• Ensure all necessary staff completes mandatory training, including Level 3 safeguarding training and annual appraisals.
  • Ensure that the assessment and mitigation of risk and the delivery of safe patient care is in the most appropriate place.
  • Complete risk assessments for midwives carrying medical gases in their cars and develop a Standing Operating Procedure (SOP) or protocol for carrying medical gases by car.
  • Ensure that all staff receive medical devices training to ensure all equipment is used in a safe way.

In Critical Care;

  • Ensure that escalation procedures are followed appropriately across the hospital where patients’ National Early Warning Scores (NEWS) are greater than five and the patient may need to be assessed for admittance to the critical care unit.
  • Ensure that any patients admitted to Ward 2A, who are assessed as Level 2 high dependency patients, receive nursing care at a ratio of 1:2 in accordance with national standards.
  • Address action points on a gap analysis that showed that there was no availability for endoscopy for urgent gastro intestinal bleeds 24 hours a day.

In Children and Young People’s services;

  • Ensure that staffing levels in neonatal and children’s services are maintained in accordance with national guidelines.
  • Ensure that all relevant staff having regular contact with children, as defined by intercollegiate guidance, complete level three safeguarding training.
  • Ensure that indicators for managing the changing condition of ill children are consistently used and responded to appropriately on the children’s ward.
  • Ensure that the isolation room used on the children’s ward is free from access to ligature points
  • Ensure that patient records are kept securely in the children’s out patients department.
  • Ensure that checks on emergency resuscitation equipment, are completed and accurately recorded on the neonatal unit.
  • Ensure that secure access to the neonatal unit and children’s ward is maintained at all times by staff, parents and visitors.

In Outpatients and Diagnostic Imaging;

  • Ensure that clear processes and structures are in place for the management and reviewing of governance, quality and risks.
  • Review the processes for managing access and flow for outpatient services to ensure patients are not put at risk.
  • Ensure staff complete mandatory training as per the trust policy.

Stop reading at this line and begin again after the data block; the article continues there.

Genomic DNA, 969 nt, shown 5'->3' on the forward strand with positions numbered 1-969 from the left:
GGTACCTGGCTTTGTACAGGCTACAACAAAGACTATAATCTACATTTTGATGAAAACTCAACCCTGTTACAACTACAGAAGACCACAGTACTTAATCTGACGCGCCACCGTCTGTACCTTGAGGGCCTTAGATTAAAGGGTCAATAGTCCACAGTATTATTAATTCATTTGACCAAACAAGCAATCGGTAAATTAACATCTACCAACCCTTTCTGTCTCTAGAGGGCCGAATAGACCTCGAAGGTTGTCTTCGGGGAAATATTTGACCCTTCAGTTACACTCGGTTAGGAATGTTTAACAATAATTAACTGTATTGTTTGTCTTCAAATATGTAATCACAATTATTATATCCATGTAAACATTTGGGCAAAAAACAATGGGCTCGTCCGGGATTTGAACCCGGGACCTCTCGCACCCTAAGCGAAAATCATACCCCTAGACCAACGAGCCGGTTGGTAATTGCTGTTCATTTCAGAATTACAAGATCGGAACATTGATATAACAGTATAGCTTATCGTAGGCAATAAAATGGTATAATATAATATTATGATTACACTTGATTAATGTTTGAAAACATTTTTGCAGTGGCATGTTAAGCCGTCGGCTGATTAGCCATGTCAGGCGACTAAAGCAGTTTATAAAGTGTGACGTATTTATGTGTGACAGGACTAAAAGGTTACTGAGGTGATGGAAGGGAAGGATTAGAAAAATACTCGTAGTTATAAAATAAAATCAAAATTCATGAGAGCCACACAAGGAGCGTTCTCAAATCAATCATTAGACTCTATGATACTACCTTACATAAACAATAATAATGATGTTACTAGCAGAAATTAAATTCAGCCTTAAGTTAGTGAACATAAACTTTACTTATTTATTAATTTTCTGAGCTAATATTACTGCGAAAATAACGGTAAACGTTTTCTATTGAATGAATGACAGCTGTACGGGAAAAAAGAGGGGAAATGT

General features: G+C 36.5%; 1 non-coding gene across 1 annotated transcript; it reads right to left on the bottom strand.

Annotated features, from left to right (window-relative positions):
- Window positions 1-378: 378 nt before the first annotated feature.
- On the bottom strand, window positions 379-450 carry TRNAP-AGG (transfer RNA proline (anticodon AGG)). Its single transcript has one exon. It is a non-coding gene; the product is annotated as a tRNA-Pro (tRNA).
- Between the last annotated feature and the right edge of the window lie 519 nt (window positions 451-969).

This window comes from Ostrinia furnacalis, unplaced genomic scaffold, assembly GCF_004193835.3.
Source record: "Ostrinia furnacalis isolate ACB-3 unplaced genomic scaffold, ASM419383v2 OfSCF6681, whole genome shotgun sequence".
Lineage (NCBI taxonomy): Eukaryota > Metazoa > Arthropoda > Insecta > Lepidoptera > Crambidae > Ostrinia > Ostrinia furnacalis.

In addition the trust should:

Urgent and Emergency Services

  • The service should work to embed the forthcoming escalation process to support staff when capacity issues arise.
  • The service should have access to information in languages other than English
  • The service should improve attendance at monthly ED safeguarding meetings

Medical Care (including older peoples care)

  • The service should ensure that patients are discharged as soon as they are fit to do so.

  • The service should ensure that patients are not moved ward more than is necessary during their admission and are cared for on a ward suited to meet their needs.
  • The service should consider improving the environment of the discharge lounge to maintain patient’s privacy and dignity.
  • The service should ensure that patients have access to pressure relieving equipment at all times.
  • Consider implementing formal procedures for the supervision of staff to enable them to carry out the duties they are employed to perform.


  • The service should take appropriate actions to maintain safe nurse staffing levels across the surgical wards.
  • The service should take appropriate actions to improve the general environment in the theatre areas.
  • The service should take appropriate actions to improve staff appraisal completion rates.
  • The service should take appropriate actions to improve infection rates following knee replacement surgery.

Critical Care

  • The trust should ensure intravenous fluids are stored appropriately and are not accessible to patients or visitors on the critical care unit.
  • The trust should make every effort to secure funding to expand the critical care unit in order to bring bed spaces within the recommended guidelines, make the flooring safe and to reduce the level of bed occupancy.
  • The Critical Care Governance Team should follow up the request for a review of the risk rating of the lack of a specialist critical care trained pharmacist on a weekend.